Concerned islanders from the atolls raised this issue after a boat with seven people on board went missing last month.
President of the Bougainville Atoll Association, Sione Paasia, and his sister Akae, who is the director of the Beach Accounting Advisory Foundation, expressed frustration and concern over a disaster that could have been avoided.
“We’ve got a boat missing, having left Nissan at 5am on the 14th of June,” he said. “Couple of things I note when the boat went missing was that, it was not reported, or the disaster office was not aware, until the evening of Saturday, so that is nearly 36 hours since the boat went missing.”
Sione stressed that boat owners need to be responsible and report such incidents as soon as possible, since the first 24 hours are extremely critical.
Seven passengers were aboard the boat that went missing, including three health workers, a referred patient from Nissan Health Centre and chaperone, and the boat skipper and assistant crew member.
Akae outlined that since the Crisis, health workers have been risking their lives to reach the far flung, outlier atolls of Mortlock, Tasman, Fead, Carteret and Nissan.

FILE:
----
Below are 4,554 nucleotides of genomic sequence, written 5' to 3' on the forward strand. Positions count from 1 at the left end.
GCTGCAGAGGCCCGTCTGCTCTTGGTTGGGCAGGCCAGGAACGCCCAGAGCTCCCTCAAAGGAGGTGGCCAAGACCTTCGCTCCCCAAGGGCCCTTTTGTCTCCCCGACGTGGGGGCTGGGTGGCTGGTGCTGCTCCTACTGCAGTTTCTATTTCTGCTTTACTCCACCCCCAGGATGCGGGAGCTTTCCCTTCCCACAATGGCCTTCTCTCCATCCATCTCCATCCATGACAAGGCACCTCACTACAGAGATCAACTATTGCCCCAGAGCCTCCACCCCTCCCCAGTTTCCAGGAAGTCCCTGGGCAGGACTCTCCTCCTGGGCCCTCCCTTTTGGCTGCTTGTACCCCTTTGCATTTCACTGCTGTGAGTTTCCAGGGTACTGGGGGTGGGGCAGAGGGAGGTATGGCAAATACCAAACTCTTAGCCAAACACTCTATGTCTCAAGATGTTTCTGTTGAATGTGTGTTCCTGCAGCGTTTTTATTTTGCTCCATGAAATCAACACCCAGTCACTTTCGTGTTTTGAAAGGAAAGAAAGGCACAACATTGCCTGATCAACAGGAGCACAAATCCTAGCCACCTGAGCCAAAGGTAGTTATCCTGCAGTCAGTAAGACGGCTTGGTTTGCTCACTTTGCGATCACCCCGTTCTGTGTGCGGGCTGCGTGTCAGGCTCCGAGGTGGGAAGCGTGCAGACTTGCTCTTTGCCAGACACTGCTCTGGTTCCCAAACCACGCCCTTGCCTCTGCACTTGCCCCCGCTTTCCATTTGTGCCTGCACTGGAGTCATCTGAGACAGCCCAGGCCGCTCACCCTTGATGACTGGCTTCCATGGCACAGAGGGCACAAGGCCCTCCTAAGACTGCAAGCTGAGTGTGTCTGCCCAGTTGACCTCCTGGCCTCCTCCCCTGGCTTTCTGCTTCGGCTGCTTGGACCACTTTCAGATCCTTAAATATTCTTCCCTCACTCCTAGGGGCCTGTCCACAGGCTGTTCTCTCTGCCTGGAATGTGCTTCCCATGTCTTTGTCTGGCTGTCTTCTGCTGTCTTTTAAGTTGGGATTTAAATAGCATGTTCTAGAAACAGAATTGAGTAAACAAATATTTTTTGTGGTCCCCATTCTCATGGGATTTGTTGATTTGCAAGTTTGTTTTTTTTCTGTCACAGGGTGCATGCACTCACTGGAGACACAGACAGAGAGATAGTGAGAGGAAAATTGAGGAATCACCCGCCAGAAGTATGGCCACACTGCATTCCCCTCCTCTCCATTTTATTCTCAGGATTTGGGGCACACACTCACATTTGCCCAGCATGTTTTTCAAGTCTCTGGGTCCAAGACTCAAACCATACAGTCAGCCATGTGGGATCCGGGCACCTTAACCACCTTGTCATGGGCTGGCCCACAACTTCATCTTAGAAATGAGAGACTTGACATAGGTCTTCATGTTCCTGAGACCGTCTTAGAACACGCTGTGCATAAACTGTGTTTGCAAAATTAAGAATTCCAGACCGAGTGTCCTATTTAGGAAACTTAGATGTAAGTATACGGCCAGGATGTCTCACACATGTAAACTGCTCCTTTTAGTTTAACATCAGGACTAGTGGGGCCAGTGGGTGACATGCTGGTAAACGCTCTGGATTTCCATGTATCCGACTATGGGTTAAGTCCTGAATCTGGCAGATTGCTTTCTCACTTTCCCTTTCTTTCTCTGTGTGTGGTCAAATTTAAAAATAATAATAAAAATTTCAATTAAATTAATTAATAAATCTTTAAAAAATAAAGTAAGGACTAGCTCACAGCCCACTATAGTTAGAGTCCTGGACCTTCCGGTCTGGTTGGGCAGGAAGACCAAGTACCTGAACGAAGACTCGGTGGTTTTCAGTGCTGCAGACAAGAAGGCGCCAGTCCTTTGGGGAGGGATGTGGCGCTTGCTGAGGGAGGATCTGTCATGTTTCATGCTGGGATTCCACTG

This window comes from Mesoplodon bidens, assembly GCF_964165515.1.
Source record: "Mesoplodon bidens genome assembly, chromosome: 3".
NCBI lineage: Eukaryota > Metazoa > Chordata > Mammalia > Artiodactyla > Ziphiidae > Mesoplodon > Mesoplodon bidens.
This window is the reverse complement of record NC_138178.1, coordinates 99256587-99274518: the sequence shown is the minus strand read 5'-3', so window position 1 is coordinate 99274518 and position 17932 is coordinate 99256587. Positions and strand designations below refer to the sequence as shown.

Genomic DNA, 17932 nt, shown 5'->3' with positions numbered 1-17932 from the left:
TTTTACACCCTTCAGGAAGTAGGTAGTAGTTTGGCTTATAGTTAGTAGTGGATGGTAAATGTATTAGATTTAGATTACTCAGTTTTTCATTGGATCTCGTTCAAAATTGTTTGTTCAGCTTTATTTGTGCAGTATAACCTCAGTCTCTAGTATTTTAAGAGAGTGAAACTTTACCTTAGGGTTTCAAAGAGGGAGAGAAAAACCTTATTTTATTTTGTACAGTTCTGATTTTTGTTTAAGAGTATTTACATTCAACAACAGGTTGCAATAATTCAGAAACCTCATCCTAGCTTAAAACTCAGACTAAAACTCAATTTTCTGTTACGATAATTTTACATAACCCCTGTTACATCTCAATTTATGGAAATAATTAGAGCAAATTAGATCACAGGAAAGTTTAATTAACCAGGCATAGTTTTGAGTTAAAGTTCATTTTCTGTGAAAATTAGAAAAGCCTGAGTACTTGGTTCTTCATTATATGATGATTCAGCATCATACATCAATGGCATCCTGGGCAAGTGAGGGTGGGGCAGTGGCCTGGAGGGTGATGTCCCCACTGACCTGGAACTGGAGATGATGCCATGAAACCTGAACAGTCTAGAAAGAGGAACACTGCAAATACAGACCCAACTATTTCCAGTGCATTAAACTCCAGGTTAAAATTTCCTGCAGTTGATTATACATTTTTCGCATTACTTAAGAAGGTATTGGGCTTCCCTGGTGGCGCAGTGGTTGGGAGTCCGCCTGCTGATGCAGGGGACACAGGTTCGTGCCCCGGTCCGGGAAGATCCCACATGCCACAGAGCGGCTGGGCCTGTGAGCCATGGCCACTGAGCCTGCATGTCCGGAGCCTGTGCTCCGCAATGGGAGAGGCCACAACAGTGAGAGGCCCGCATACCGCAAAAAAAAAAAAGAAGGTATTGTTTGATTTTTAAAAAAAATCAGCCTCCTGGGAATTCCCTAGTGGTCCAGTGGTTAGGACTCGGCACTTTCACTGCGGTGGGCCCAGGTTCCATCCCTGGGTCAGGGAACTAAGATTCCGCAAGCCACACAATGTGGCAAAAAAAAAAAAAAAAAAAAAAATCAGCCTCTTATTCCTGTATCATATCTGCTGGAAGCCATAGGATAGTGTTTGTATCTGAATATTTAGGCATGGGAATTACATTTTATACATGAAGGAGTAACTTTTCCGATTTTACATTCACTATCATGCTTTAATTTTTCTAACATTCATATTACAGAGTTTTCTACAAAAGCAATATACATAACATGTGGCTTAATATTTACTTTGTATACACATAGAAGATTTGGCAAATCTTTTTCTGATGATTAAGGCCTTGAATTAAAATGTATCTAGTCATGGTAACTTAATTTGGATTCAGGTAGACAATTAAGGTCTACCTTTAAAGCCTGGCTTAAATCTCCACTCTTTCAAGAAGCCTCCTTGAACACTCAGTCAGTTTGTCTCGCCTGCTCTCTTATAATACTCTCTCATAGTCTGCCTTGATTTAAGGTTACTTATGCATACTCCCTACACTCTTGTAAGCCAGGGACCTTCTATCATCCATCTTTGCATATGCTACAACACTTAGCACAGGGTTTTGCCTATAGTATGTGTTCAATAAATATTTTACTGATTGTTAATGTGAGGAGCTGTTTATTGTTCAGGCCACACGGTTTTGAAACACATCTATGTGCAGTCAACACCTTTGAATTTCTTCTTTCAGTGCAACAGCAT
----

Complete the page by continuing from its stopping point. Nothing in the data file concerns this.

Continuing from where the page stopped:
“You know a lot of risks that these health workers take, whether it’s by truck or by boat, we want to manage these risks right from the start,” she stated. “If the Bougainville atolls have had a boat, we wouldn’t be in this situation.”
One of the health workers that is still missing has been with the Health Department for almost 40 years. And she is the first woman from Tasman Island to join the Health Department.
“She has gone to very remote areas and apart from the mainland, the islands, you have to go by boat, there is no other means of transport. So for her to go missing because of lack of proper transport; it’s very hard for us to swallow.”
The team of health workers had been conducting a regular monitoring trip to Nissan Island as part of the TB/HIV program implemented by the Department of Health.
Meantime, the ABG Disaster Office says it is continuing to coordinate search efforts at this time.
(File picture of the Buka Passage, or locally known as ‘Pasis’)